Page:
Gene Spotlight: 5HTT and antidepressant medications
According to data from the Centers for Disease Control and Prevention, about one in 10 Americans aged 12 and older takes antidepressant medications.
The majority of these drugs are metabolized by the body’s highly genetically variable CYP2D6 and CYP2C19 pathways. Response to selective serotonin reuptake inhibitors (SSRIs), a commonly prescribed type of antidepressant, may also be affected by variations in the 5HTT gene.
Roughly 40 percent of the North American population carries a 5HTT variation that may make them less likely to respond to SSRIs. 5HTT codes for a protein found in neurons that helps regulate serotonin levels at the main site of action —the same chemicals many antidepressants (including Prozac and Paxil) target. Genetic variations to 5HTT may decrease the efficacy of these medications.
Genelex added 5HTT testing to its core panel of five CYP tests last year. 5HTT testing is generally not used to predict changes in blood levels of SSRIs. Rather, the testing is best used to help predict future response or tolerance to SSRIs or better understand past or current drug response.
Who would make a good candidate for such a test? In general, prescribers with patients who are starting SSRIs or other therapies targeted at 5HTT, or who are experiencing adverse effects or low efficacy of prescribed SSRIs, should consider 5HTT genotyping.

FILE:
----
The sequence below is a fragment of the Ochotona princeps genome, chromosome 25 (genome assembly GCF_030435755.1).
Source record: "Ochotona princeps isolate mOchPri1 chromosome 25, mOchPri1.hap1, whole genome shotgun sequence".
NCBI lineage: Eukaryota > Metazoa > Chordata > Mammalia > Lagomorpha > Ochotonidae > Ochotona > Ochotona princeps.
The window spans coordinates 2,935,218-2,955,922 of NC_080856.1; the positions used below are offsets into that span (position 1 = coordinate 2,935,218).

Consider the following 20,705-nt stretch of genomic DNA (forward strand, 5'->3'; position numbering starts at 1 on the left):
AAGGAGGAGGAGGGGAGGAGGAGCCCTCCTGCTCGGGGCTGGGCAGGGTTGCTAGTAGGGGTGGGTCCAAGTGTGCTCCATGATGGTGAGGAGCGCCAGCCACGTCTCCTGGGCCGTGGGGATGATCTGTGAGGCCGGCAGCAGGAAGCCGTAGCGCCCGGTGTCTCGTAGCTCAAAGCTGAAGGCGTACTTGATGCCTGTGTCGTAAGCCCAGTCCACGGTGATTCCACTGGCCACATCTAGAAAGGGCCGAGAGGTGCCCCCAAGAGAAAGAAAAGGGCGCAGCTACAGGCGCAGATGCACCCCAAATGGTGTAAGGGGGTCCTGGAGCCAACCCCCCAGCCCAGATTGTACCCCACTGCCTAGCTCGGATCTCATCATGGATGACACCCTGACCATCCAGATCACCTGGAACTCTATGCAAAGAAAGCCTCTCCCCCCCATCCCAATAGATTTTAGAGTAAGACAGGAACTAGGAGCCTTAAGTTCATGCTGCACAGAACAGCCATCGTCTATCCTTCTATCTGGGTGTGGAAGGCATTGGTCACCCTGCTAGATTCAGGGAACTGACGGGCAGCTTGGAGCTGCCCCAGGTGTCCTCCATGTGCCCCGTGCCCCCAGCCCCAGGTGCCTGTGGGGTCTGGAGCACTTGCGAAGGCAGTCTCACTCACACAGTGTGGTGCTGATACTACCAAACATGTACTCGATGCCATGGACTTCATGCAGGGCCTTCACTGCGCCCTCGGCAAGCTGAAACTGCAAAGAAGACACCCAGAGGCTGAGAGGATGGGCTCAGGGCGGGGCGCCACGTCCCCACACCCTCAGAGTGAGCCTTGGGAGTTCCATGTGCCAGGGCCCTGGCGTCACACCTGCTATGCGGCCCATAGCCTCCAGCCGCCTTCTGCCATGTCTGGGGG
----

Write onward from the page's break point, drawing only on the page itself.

More specifically, Caucasians with the 5HTT variant that limits serotonin transport may see a better response and decreased adverse drug events with non-SSRI medications compared to treatment with SSRIs. A prescriber may consider adjusting therapy by prescribing a non-SSRI drug for treatment of depression for patients with decreased 5HTT activity.
5HTT joins a list of tests Genelex offers that are geared toward specialized prescribing. These includes HLA-B*5701, which tests for sensitivity to the HIV medication abacavir (Ziagen). Find out more about Genelex’s entire test panel here.